Wed, May 28, 2008 - Page 14 News List

Alanis Morissette looks back in anger

Alanis Morissette burst onto the scene with an album full of rage — then lapsed into years of self-indulgent songwriting. Now, her anger is back

By Lucy O'Brien  /  THE GUARDIAN , LONDON

She feels that the pressure and obsession with body image is one of the key issues facing women today. “Europe seems a little softer,” she says, “but in America it’s harsh. In LA, where I live, it’s all about perfectionism. Beauty is now defined by your bones sticking out of your decolletage. For that to be the standard is really perilous for women.”

Does she see herself as a feminist? “What’s your definition?” she asks. Equal pay. Equal rights. That women should be able to fulfill their potential regardless of gender. “If that’s what the definition is, then yes, absolutely ... . Women are so powerful they’re scary, and the incentive to squash this has been going on for so long that some of us actually believe we’re subordinate.”

Morissette was 19 when she left Ontario and gave up trying to be “Miss Perfect.” She ended up in Los Angeles, working with rock producer Glen Ballard, who encouraged her to free-associate, and to bring out her unfettered, unruly side in her lyrics. Madonna signed her up to her Maverick label, and Jagged Little Pill followed.

Although passion coursed through the record, Morissette has been accused, repeatedly, of being a puppet for male producers. Her response was to “over-function,” to micromanage each video and record, and to produce herself.

“Now I see the futility in that,” she says. “I’m still empowered, but it’s lovely to let the producer or director work without trying to control the whole situation.” Tori Amos recently suggested that it is almost impossible to have real independence as a female artist on a major label — “You’re accepted up until the point you want to be your own producer and have your own label, and then things close down,” she said — and Morissette agrees that executives often balk at her independence. “It’s such a common, daily thing I don’t even notice it any more,” she says. “It’s scary for them, especially if there’s money involved. I’m a liability to them — I’m a woman, I’m empowered, I’m an artist. I’ve had executives who can’t come to my shows they’re so scared of me. I’ve been a thorn in many people’s sides just by existing.”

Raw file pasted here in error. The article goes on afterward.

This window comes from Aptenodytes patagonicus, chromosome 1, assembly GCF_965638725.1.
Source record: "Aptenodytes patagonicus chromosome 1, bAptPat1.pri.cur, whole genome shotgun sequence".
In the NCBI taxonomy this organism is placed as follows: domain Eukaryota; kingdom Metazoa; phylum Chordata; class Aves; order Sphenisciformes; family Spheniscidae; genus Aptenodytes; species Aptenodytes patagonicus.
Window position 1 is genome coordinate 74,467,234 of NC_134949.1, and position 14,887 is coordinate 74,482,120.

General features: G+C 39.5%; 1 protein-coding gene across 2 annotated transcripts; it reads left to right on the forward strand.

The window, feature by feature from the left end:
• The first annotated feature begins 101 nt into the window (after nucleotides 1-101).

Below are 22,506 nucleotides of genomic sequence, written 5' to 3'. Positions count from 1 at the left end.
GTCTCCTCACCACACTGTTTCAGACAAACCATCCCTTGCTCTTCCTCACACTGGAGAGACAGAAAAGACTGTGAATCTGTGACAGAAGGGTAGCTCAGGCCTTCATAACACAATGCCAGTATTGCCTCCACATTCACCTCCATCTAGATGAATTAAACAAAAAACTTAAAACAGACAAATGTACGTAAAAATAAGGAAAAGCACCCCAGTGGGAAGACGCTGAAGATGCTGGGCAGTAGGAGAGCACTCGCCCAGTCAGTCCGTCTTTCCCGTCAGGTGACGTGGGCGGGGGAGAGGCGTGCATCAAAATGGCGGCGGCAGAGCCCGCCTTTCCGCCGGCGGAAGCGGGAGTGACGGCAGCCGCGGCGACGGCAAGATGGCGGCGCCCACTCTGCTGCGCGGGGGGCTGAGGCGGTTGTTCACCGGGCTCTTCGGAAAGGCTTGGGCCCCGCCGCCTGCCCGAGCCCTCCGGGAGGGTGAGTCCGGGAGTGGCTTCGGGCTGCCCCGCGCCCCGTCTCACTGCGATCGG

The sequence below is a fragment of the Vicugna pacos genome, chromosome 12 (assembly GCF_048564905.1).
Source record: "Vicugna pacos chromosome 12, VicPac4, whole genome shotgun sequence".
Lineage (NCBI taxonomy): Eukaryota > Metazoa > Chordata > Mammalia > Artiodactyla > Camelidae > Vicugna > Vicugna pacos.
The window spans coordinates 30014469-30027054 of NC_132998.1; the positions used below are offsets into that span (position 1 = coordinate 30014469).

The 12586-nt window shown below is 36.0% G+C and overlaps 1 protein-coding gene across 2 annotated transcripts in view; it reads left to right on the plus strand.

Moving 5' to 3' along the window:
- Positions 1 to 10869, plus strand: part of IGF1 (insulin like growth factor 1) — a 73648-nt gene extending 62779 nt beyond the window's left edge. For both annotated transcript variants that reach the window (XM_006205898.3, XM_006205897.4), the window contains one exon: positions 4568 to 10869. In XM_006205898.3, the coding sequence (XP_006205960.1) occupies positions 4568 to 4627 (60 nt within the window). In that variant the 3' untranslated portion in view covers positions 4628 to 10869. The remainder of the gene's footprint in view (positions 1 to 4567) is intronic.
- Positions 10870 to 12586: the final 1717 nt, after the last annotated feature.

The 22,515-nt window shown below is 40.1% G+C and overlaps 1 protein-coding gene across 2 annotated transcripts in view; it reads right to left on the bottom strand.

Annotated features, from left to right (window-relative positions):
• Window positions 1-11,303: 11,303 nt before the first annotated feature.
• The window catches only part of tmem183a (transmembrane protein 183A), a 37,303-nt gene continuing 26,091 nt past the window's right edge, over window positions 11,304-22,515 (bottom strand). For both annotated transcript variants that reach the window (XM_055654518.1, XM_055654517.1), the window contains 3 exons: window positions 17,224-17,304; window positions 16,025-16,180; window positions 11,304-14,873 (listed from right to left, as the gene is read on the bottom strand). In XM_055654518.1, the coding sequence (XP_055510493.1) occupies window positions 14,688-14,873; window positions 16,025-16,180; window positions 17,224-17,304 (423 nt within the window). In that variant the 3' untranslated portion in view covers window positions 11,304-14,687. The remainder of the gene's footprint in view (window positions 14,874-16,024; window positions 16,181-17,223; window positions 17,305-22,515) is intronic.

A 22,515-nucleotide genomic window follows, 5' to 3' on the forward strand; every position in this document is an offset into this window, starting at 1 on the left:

Did going to India make her lose her rage? “No. I felt gratitude. Humility. My rage showed up in other ways. I’m always fascinated by how people’s rage shows up. Canada has a passive-aggressive culture, with a lot of sarcasm and righteousness. That went with my weird messianic complex. The ego is a fascinating monster. I was taught from a young age that I had to serve, so that turned into me thinking I had to save the planet.”

This was reflected in the role she played in Kevin Smith’s 1999 comedy, Dogma, a satire on the Catholic church: Morissette was cast as God. Now she doesn’t feel the need to save the world, or be approved of. “I highly recommend getting older! There’s less tendency to people-please.” Just one look at My Humps, the spoof video she put up on YouTube last year as a retort to the rap act Black Eyed Peas shows how relaxed and confident she has become. In the video, she ridicules the notion of women as doe-eyed sexual decorations, turning the tables with her comic domination of some male backing dancers.

Does she think the industry has become easier for female stars in recent years, or has the intrusive tabloid focus on the public breakdowns of Britney Spears and Amy Winehouse, for instance, made it harder?

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